There are generally two options for this – a simple running phone holder or a running belt. I've used both, and which you choose comes down to personal preference. When I lived in the country, I used a Tune Belt armband as my running phone holder. Why? Because we never had to lock the front door, so the only thing I needed on the run was my phone. Now, living in busy Southern California, I prefer a running belt.
Running belts have more storage space for things like my keys and other small essentials. I also find running belts more comfortable because they stay put, unlike armbands that would sometimes slip around. Check out these high-rated running belt options:
From a young age, my Boy Scout/Indiana Jones-esque father drilled into my psyche the importance of preparation before heading into the outdoors. His teachings stuck. Twenty-five years later, I never run in the outdoors or unforgiving climates without making sure I've taken fuel and hydration into consideration. No one wants to get cotton mouth or, worse, start to overheat with no water a couple of miles into an empty trail. When I moved west and could no longer mooch off my dad's water supply on family runs, I decided it was time to purchase a running vest.
Running vests are fantastic. They are less bulky than a backpack but provide more storage options than a running belt. Running vests fit the shape of your body, are lightweight, and offer excellent easy access to necessities. If you purchase a bright running vest, they also provide you with added protection from increased visibility.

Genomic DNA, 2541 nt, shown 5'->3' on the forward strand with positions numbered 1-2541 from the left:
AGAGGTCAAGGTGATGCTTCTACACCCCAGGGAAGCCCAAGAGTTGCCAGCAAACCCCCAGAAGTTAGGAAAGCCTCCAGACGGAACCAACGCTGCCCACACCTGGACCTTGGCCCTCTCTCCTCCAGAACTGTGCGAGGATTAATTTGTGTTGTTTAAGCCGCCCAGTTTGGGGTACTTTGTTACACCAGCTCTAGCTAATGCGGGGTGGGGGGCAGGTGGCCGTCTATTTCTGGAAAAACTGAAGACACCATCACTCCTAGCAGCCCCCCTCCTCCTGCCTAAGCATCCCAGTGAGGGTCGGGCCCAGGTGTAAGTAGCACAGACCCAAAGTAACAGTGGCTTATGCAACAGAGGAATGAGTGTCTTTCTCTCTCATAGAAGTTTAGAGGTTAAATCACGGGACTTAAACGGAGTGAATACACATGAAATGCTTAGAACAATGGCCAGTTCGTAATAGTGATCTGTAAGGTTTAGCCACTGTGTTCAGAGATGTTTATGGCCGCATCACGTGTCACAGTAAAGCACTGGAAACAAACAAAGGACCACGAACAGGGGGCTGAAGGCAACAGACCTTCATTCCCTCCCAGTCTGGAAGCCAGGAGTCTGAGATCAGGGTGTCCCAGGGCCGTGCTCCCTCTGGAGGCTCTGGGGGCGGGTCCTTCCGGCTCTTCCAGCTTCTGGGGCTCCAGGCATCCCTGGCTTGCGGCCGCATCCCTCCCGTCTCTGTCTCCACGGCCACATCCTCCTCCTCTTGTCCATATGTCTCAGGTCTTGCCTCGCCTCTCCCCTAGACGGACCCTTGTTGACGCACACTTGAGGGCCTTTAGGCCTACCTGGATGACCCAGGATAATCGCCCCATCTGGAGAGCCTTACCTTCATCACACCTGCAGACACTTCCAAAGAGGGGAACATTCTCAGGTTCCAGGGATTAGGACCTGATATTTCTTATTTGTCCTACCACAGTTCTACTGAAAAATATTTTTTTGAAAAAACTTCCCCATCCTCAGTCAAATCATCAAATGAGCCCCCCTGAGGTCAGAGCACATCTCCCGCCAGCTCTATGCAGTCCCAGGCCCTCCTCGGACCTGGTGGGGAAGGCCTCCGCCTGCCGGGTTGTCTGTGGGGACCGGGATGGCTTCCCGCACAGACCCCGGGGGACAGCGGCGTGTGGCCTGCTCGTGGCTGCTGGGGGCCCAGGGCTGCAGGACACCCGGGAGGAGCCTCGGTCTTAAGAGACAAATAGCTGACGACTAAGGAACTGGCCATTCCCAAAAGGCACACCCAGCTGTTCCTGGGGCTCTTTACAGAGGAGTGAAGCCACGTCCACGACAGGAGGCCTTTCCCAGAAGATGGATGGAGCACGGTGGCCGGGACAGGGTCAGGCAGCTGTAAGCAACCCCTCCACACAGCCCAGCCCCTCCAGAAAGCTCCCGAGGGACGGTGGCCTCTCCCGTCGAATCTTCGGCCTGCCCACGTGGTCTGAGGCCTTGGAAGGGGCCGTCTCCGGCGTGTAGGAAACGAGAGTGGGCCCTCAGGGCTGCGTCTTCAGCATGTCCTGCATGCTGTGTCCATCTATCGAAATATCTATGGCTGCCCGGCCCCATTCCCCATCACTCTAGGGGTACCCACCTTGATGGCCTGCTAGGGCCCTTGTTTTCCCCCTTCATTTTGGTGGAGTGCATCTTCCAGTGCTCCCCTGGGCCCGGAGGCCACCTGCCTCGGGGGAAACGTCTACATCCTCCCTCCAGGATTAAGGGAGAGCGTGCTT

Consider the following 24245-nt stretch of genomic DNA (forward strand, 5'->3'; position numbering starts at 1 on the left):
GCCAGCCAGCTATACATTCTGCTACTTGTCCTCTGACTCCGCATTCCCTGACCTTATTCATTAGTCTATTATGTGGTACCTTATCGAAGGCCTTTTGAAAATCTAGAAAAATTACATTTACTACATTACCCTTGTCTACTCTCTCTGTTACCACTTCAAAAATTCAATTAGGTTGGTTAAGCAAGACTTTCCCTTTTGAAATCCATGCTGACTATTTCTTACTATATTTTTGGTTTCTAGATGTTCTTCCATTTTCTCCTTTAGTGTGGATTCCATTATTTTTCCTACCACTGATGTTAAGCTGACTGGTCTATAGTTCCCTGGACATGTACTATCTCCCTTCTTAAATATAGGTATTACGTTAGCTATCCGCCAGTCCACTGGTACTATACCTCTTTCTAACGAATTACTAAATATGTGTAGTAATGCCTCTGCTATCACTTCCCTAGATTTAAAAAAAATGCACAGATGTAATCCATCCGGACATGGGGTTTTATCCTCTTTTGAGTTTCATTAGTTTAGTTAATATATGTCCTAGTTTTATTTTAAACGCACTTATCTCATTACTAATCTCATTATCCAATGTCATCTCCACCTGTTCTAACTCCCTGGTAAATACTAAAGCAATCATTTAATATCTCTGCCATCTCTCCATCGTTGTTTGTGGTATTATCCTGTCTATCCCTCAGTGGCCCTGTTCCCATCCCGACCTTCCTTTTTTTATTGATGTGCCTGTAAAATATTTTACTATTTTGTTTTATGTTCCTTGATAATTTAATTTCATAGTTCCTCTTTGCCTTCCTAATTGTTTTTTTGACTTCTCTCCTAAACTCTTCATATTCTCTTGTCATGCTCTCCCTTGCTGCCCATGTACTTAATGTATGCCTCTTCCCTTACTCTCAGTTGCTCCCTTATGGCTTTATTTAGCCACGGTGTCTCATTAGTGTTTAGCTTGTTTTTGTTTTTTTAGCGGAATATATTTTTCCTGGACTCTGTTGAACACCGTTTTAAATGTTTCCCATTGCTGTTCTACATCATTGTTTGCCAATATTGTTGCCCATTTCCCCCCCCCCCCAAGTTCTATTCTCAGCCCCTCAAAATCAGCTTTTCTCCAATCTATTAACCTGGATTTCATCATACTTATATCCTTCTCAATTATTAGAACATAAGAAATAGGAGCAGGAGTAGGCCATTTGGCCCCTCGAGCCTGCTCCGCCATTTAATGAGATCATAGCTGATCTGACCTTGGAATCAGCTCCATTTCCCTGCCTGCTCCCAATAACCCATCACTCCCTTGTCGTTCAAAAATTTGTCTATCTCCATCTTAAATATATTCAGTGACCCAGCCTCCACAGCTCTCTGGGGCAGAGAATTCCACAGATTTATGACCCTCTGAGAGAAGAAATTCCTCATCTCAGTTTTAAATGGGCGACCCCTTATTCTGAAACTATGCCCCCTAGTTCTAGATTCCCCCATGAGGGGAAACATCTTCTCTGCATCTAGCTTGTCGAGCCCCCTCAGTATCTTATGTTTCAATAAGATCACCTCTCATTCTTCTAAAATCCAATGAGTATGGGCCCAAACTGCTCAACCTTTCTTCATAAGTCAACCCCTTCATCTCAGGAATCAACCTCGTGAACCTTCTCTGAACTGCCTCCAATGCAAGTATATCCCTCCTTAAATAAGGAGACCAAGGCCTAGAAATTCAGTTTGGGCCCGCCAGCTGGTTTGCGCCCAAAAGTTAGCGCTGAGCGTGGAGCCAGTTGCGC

I prefer vests over backpacks because I don't have to take a break and take off my pack to grab fuel or water when I'm really in the zone. Depending on how I pack my vest, I can just reach into a pocket or take a sip from my CamelBak without stopping. Of course, you could get a hydration pack, like CamelBak's HydroBak, but they don't come with extra storage compartments, like running hydration vests. A happy medium would be purchasing a vest that can hold a water flask in the back. Here are some top-rated running vests for 2021:
So there you have it, my essential gear list for novice and minimalist runners alike. As I've said, running is a fantastic way to add joy into your life, from endorphins boosts to cherished memories. I hope this list of essential running gear helps get you off your laptop and onto the trails comfortably and safely.
For some, that might mean taking off with these bare essentials. Perhaps running shoes alone is all you need, while others may add some extra gear to the repertoire. Choose what works for you and have fun! Happy running!